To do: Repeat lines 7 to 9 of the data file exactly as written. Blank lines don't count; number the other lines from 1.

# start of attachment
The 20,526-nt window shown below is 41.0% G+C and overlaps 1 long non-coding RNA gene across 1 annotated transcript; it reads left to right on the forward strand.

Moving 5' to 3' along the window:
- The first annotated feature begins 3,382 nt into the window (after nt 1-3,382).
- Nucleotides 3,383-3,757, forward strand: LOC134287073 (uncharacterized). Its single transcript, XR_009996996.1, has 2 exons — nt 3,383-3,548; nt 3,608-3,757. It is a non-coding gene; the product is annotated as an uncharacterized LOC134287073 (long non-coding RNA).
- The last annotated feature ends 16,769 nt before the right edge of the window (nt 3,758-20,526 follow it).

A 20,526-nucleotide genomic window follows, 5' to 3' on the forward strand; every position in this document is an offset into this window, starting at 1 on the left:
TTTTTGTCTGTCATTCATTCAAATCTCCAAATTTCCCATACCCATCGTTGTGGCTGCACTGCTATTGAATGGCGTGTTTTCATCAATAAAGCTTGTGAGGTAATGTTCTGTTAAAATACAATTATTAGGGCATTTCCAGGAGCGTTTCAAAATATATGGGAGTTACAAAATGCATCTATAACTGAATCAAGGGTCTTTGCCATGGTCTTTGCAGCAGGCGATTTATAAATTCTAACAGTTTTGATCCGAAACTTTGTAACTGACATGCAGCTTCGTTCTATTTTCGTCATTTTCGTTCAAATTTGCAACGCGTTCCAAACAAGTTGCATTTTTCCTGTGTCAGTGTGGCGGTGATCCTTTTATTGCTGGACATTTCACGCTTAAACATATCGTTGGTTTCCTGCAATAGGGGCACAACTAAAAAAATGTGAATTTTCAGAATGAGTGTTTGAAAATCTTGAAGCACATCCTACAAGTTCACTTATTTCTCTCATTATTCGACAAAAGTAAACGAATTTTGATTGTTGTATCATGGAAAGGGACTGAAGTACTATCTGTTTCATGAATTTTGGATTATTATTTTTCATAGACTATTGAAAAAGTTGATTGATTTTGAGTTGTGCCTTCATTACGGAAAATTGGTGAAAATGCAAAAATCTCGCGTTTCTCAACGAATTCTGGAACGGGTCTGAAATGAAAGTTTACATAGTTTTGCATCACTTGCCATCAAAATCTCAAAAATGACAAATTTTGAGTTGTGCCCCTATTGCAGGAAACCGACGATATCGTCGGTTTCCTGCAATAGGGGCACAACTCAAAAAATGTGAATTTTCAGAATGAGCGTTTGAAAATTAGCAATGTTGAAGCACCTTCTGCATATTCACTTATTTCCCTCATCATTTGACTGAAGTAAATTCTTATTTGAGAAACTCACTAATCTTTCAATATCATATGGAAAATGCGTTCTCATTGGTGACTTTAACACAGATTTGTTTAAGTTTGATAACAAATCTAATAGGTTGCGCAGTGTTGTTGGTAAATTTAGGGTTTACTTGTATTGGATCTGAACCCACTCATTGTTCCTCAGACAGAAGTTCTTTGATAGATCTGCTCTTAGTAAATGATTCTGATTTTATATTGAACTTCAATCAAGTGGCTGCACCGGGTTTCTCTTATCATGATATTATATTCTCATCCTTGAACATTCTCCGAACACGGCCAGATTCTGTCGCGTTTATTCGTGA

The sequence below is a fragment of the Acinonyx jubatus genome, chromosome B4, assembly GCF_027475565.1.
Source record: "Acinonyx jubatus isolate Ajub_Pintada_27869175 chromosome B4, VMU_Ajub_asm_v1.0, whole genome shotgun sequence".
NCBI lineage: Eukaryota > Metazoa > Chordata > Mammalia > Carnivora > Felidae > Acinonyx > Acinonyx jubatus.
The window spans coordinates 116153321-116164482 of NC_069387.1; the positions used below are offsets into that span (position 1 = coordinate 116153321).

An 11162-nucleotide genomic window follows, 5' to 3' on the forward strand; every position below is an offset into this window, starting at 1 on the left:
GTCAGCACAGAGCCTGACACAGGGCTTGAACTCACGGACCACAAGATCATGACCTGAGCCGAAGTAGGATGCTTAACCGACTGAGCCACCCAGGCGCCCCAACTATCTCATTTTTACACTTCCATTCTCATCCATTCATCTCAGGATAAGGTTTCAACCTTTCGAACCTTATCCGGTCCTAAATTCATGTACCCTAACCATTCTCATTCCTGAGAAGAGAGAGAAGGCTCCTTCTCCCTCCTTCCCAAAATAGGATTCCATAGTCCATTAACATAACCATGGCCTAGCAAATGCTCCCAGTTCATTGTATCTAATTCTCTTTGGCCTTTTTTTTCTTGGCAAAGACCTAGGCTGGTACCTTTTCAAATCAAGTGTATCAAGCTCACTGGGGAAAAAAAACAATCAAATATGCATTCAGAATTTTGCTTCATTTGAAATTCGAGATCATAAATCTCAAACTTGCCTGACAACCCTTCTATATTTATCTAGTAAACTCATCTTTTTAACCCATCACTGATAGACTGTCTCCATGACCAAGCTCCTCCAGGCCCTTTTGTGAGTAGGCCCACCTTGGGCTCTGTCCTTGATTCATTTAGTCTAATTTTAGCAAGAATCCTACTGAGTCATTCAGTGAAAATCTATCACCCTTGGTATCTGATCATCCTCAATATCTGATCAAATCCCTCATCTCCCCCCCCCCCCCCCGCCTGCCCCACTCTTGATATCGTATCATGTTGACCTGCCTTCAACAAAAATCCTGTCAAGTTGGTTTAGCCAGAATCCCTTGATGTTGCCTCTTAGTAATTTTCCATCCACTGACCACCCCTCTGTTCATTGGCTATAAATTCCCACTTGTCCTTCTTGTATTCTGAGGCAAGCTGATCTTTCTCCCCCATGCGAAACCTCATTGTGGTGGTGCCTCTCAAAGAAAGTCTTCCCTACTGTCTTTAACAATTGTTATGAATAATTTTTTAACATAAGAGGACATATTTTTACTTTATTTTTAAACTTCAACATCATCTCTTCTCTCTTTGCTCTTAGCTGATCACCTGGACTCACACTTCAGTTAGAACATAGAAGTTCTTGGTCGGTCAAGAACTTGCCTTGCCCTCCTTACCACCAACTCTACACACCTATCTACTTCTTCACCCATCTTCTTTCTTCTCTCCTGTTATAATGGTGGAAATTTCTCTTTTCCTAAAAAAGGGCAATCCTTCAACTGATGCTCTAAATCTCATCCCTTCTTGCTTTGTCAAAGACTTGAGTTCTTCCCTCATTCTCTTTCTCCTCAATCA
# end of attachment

TTTTTGTCTGTCATTCATTCAAATCTCCAAATTTCCCATACCCATCGTTGTGGCTGCACTGCTATTGAATGGCGTGTTTTCATCAATAAAGCTTGTGAGGTAATGTTCTGTTAAAATACAATTATTAGGGCATTTCCAGGAGCGTTTCAAAATATATGGGAGTTACAAAATGCATCTATAACTGAATCAAGGGTCTTTGCCATGGTCTTTGCAGCAGGCGATTTATAAATTCTAACAGTTTTGATCCGAAACTTTGTAACTGACATGCAGCTTCGTTCTATTTTCGTCATTTTCGTTCAAATTTGCAACGCGTTCCAAACAAGTTGCATTTTTCCTGTGTCAGTGTGGCGGTGATCCTTTTATTGCTGGACATTTCACGCTTAAACATATCGTTGGTTTCCTGCAATAGGGGCACAACTAAAAAAATGTGAATTTTCAGAATGAGTGTTTGAAAATCTTGAAGCACATCCTACAAGTTCACTTATTTCTCTCATTATTCGACAAAAGTAAACGAATTTTGATTGTTGTATCATGGAAAGGGACTGAAGTACTATCTGTTTCATGAATTTTGGATTATTATTTTTCATAGACTATTGAAAAAGTTGATTGATTTTGAGTTGTGCCTTCATTACGGAAAATTGGTGAAAATGCAAAAATCTCGCGTTTCTCAACGAATTCTGGAACGGGTCTGAAATGAAAGTTTACATAGTTTTGCATCACTTGCCATCAAAATCTCAAAAATGACAAATTTTGAGTTGTGCCCCTATTGCAGGAAACCGACGATATCGTCGGTTTCCTGCAATAGGGGCACAACTCAAAAAATGTGAATTTTCAGAATGAGCGTTTGAAAATTAGCAATGTTGAAGCACCTTCTGCATATTCACTTATTTCCCTCATCATTTGACTGAAGTAAATTCTTATTTGAGAAACTCACTAATCTTTCAATATCATATGGAAAATGCGTTCTCATTGGTGACTTTAACACAGATTTGTTTAAGTTTGATAACAAATCTAATAGGTTGCGCAGTGTTGTTGGTAAATTTAGGGTTTACTTGTATTGGATCTGAACCCACTCATTGTTCCTCAGACAGAAGTTCTTTGATAGATCTGCTCTTAGTAAATGATTCTGATTTTATATTGAACTTCAATCAAGTGGCTGCACCGGGTTTCTCTTATCATGATATTATATTCTCATCCTTGAACATTCTCCGAACACGGCCAGATTCTGTCGCGTTTATTCGTGA

The sequence below is a fragment of the Acinonyx jubatus genome, chromosome B4, assembly GCF_027475565.1.
Source record: "Acinonyx jubatus isolate Ajub_Pintada_27869175 chromosome B4, VMU_Ajub_asm_v1.0, whole genome shotgun sequence".